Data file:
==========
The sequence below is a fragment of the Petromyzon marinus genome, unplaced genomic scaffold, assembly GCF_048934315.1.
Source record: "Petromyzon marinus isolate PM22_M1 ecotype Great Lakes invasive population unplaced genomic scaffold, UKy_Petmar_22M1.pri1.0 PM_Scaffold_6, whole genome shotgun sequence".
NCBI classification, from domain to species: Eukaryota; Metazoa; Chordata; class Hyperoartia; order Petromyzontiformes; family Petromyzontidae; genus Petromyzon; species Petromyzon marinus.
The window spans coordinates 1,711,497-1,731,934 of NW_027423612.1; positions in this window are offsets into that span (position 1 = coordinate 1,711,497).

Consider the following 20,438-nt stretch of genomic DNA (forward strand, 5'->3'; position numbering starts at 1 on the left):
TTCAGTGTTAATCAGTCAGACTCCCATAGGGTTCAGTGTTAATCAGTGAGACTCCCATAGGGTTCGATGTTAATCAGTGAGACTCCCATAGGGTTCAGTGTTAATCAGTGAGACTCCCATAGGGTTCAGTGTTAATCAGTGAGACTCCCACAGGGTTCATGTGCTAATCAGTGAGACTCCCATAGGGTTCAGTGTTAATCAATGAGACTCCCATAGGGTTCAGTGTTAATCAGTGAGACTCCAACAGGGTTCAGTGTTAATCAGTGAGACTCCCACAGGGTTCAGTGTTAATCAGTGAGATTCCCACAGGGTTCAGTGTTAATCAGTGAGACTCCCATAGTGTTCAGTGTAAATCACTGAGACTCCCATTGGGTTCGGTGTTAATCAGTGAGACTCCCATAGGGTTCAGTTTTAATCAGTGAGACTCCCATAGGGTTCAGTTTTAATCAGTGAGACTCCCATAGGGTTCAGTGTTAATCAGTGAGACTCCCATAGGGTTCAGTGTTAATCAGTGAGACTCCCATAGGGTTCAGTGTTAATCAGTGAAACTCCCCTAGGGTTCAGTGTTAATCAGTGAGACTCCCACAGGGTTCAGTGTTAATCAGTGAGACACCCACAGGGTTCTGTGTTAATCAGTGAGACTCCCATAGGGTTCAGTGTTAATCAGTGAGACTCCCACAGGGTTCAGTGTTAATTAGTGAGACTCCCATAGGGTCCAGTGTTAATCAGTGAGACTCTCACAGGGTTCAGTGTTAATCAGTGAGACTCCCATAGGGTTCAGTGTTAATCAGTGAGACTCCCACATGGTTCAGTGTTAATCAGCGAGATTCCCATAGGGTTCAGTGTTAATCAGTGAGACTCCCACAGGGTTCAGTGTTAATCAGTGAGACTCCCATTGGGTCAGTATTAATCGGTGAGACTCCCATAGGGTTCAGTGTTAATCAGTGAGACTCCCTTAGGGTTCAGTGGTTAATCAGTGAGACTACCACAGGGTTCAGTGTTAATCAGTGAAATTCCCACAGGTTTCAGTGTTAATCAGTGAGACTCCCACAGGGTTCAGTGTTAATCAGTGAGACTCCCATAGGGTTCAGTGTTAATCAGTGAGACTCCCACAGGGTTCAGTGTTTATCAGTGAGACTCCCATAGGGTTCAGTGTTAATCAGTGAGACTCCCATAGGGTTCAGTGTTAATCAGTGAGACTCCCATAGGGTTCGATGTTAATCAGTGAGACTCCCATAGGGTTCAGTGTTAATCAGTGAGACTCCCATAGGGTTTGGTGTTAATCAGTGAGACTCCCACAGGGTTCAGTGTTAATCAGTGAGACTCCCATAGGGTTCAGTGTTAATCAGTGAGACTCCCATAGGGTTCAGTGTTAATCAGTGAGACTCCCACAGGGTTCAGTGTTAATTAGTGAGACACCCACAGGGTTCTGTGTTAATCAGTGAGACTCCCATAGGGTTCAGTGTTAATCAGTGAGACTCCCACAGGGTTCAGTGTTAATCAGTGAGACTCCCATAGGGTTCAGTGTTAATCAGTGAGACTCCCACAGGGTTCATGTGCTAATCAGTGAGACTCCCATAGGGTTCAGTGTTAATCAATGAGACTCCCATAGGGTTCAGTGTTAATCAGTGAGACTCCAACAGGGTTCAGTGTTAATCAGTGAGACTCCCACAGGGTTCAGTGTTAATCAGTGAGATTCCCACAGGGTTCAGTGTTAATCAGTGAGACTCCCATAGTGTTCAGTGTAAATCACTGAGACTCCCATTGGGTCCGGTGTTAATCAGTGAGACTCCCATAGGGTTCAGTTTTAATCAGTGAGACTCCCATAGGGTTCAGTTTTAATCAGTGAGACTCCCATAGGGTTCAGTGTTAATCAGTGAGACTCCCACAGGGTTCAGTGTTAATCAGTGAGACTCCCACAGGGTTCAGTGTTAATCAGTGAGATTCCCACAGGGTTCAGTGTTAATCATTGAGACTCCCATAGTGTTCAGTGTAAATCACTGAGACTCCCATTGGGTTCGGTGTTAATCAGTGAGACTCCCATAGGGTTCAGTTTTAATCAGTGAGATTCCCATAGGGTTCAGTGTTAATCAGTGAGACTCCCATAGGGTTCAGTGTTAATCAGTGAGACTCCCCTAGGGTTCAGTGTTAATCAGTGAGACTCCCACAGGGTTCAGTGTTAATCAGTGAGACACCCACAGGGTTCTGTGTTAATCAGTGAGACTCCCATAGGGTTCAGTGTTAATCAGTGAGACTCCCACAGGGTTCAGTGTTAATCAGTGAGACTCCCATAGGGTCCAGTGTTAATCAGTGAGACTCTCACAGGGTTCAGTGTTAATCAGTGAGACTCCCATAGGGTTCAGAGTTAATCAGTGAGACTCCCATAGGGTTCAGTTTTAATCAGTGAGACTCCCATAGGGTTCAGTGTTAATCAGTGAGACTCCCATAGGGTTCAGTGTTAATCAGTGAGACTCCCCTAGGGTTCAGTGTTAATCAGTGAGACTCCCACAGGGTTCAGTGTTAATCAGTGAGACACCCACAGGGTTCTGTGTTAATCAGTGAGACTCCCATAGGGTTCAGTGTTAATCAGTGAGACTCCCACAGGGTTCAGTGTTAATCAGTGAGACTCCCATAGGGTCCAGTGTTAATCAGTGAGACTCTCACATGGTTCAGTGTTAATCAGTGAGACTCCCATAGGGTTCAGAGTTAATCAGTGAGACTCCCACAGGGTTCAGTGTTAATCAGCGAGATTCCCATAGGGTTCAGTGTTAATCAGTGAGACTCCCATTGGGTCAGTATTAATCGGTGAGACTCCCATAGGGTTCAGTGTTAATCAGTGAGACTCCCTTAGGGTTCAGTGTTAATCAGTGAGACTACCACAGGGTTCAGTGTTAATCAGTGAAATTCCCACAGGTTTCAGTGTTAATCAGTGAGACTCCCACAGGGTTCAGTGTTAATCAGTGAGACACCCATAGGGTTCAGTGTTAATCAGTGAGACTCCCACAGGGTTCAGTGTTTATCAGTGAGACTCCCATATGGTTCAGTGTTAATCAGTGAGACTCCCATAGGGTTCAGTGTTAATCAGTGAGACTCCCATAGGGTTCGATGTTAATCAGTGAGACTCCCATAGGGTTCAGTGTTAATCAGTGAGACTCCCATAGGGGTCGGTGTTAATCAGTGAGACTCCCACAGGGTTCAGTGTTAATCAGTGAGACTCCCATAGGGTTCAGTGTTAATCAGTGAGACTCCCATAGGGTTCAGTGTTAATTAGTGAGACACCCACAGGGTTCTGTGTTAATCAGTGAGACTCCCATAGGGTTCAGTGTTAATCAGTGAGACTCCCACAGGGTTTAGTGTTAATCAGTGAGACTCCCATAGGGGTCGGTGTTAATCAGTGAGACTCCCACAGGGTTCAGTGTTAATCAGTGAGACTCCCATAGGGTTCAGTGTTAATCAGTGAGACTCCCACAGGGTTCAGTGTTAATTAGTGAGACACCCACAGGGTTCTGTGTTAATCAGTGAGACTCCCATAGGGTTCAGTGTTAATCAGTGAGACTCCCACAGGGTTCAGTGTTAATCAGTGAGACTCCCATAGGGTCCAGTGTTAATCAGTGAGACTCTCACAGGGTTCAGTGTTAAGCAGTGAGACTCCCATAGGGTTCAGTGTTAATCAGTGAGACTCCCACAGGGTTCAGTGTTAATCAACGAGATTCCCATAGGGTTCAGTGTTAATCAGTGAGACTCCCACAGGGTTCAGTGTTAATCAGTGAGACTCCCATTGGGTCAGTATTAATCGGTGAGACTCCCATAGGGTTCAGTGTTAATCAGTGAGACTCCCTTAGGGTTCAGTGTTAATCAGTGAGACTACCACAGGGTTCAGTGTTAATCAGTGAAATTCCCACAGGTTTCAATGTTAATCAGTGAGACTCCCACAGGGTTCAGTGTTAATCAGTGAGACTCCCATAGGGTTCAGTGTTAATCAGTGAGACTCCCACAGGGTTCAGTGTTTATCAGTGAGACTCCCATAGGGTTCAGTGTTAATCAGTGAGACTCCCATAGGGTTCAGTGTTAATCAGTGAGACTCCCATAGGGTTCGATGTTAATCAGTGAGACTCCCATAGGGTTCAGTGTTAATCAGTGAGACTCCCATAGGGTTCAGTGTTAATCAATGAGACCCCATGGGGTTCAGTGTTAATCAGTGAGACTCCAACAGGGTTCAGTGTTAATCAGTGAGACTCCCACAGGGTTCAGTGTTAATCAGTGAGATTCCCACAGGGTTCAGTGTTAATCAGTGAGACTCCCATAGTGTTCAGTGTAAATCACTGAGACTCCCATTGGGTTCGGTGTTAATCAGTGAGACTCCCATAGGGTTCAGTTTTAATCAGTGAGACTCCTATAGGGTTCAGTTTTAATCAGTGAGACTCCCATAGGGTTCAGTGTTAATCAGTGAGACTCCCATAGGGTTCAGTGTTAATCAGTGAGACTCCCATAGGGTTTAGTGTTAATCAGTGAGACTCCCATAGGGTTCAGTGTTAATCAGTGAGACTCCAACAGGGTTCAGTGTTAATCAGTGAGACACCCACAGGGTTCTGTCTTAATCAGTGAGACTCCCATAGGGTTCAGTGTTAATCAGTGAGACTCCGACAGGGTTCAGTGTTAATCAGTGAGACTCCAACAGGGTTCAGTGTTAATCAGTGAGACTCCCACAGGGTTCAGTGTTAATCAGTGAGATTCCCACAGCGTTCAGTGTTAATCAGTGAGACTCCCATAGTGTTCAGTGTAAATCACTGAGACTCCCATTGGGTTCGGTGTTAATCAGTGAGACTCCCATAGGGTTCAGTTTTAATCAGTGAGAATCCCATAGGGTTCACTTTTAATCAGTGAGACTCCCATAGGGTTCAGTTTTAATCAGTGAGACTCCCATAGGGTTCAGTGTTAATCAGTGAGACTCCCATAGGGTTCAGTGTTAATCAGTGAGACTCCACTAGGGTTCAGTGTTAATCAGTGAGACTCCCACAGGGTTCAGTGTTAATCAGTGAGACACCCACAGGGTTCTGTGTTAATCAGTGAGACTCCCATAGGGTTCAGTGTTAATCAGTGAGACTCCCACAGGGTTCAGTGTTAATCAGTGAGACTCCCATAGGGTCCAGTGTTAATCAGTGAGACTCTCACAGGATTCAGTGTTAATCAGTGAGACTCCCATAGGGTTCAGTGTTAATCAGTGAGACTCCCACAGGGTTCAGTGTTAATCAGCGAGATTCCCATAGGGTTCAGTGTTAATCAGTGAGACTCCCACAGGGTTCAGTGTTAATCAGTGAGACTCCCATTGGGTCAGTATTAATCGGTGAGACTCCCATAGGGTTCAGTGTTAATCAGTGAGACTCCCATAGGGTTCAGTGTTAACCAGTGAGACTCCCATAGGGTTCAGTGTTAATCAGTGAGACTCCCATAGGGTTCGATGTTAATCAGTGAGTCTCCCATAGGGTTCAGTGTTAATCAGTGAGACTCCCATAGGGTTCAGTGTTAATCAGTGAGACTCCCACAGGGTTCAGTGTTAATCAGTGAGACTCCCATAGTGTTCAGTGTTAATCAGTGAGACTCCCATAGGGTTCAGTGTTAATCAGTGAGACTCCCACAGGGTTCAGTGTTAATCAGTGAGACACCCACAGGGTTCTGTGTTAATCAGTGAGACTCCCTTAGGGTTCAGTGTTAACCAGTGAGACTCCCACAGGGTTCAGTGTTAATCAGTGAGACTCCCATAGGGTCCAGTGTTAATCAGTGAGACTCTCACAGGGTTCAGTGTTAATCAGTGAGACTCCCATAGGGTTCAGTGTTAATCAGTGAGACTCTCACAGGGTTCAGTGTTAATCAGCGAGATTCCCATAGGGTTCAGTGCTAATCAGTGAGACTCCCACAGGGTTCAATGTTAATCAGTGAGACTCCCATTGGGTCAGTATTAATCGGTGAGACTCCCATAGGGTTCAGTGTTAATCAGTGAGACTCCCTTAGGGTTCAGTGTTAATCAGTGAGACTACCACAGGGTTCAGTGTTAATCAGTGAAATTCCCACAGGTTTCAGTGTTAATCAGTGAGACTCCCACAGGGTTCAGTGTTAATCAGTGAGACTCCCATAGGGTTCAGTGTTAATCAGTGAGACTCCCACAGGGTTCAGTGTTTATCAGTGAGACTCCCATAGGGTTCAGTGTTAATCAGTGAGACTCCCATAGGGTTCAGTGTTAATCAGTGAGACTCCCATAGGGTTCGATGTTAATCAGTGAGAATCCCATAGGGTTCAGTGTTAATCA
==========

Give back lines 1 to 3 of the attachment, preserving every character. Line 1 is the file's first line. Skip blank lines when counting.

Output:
The sequence below is a fragment of the Petromyzon marinus genome, unplaced genomic scaffold, assembly GCF_048934315.1.
Source record: "Petromyzon marinus isolate PM22_M1 ecotype Great Lakes invasive population unplaced genomic scaffold, UKy_Petmar_22M1.pri1.0 PM_Scaffold_6, whole genome shotgun sequence".
NCBI classification, from domain to species: Eukaryota; Metazoa; Chordata; class Hyperoartia; order Petromyzontiformes; family Petromyzontidae; genus Petromyzon; species Petromyzon marinus.